Short Sales Reported as a Foreclosure and Credit Provider Discrepancies
A lot of today’s buyers have completed a short sale in their recent history and are now seeking to purchase a home again, wondering when they’ll be eligible to do so. Below is an article I just read from one of the lenders whose opinion I respect, and whose services I regularly recommend.
“Short Sales Reported as a Foreclosure and Credit Provider Discrepancies
Current Fannie Mae guidelines require a 2 year waiting period after a borrower has had a short sale to be eligible for new financing with a 20% down payment. The loan must be submitted through Fannie Mae’s automated underwriting system, Desktop Underwriter (DU), to insure the short sale on their credit will be approved.
There are three different results DU will report a loan file as:
A) Approved/Eligible-this means the buyer is approved
B) Refer/Eligible-this means the buyer’s file must be manually approved by an underwriter
C) Refer with Caution- this is a loan denial
There are 3 main credit bureaus that collect and report the information-Experian, Equifax and TransUnion. Each of the bureaus makes their own decision on what internal codes are to be used in reporting a short sale. The code most commonly used is an I-5,“Installment with Severe Delinquency”. Unfortunately the code I-9 is sometimes reported which represents a “Foreclosure”.
If two of the bureaus report an I-5 and one of the bureaus report the short sale as an I-9, Desktop Underwriter reads the report as a foreclosure and will issue a Refer with Caution because the waiting period after a foreclosure with FNMA is 7 years.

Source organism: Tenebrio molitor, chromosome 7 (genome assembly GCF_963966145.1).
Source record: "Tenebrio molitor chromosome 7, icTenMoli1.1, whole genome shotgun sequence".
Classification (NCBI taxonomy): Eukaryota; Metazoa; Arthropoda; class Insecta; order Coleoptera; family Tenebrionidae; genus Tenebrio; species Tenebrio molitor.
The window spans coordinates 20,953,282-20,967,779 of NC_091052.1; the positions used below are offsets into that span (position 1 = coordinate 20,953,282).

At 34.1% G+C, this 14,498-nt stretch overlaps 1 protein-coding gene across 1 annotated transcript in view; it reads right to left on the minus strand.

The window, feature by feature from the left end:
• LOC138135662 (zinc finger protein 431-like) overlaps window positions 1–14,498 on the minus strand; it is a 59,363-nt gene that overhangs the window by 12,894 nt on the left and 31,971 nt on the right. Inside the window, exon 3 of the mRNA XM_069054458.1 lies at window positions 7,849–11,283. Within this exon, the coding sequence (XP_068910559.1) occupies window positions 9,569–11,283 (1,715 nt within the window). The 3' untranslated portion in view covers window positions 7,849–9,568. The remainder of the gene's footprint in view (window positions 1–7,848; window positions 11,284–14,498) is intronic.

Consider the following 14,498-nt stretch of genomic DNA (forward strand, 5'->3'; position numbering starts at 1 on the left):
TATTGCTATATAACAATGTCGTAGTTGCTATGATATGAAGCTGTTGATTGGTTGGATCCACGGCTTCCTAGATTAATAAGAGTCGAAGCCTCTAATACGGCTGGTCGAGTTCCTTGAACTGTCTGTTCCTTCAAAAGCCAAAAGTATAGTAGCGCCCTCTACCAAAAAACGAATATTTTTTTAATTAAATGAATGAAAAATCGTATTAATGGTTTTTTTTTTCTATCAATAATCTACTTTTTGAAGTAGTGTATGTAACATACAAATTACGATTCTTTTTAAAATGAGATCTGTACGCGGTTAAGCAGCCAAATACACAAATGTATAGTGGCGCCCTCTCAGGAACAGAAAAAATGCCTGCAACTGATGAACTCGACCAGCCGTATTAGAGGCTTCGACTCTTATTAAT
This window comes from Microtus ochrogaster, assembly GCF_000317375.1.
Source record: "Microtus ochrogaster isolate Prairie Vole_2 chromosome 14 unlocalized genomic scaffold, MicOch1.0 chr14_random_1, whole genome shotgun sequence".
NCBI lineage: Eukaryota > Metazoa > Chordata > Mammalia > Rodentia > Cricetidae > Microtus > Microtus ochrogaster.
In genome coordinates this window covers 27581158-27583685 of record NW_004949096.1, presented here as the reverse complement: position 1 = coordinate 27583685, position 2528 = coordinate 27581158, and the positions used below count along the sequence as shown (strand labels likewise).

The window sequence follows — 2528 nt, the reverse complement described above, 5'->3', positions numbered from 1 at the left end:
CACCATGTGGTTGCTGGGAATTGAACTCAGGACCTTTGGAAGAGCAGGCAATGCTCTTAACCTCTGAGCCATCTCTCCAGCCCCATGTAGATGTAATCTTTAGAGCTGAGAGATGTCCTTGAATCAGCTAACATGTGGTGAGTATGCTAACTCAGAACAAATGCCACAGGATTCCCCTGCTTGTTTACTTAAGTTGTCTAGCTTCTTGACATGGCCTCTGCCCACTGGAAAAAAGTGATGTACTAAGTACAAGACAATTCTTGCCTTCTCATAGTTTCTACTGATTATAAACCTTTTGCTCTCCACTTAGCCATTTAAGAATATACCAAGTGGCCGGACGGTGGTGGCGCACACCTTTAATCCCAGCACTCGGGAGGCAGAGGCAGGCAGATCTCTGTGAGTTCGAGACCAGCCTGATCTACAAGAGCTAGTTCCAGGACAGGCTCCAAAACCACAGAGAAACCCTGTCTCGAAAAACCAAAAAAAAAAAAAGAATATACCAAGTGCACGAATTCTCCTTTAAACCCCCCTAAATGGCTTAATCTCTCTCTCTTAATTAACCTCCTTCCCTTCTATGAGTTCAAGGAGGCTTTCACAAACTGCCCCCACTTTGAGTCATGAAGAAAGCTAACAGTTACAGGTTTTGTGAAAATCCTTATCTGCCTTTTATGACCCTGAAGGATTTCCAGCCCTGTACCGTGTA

Experian refuses to change the code from I-9 to I-5 if they are the bureau reporting the short sale as a foreclosure. Their reasoning is the definition of a short sale is a pre-foreclosure which is deemed a type of foreclosure.
The remedy would be a manual underwrite because the buyer’s documentation would prove the home sold and the bank settled for less than full. However, most investors require a DU Approve/Eligible in order for them to purchase the loan so most lenders do not offer a manual underwrite on Fannie Mae loans.
One solution has been waiting for the 3 year time period to elapse and finance with FHA. The waiting period after a foreclosure is 3 years with FHA. The down side is the mortgage insurance requirement even if the borrower has 20% down payment. That can be a very expensive option for the buyer.
The takeaway from this is to know it is more than just meeting the time frame after a short sale for the buyer to be eligible for new financing. The buyer needs to be fully approved by having their loan file entered in Fannie Mae’s automated underwriting system and have the final decision be Approved/Eligible before entering escrow.” (End of my friend’s article.)
If you’re a potential home buyer who falls into this category, and you’re searching for a lender to assist you, I can recommend a couple of excellent ones.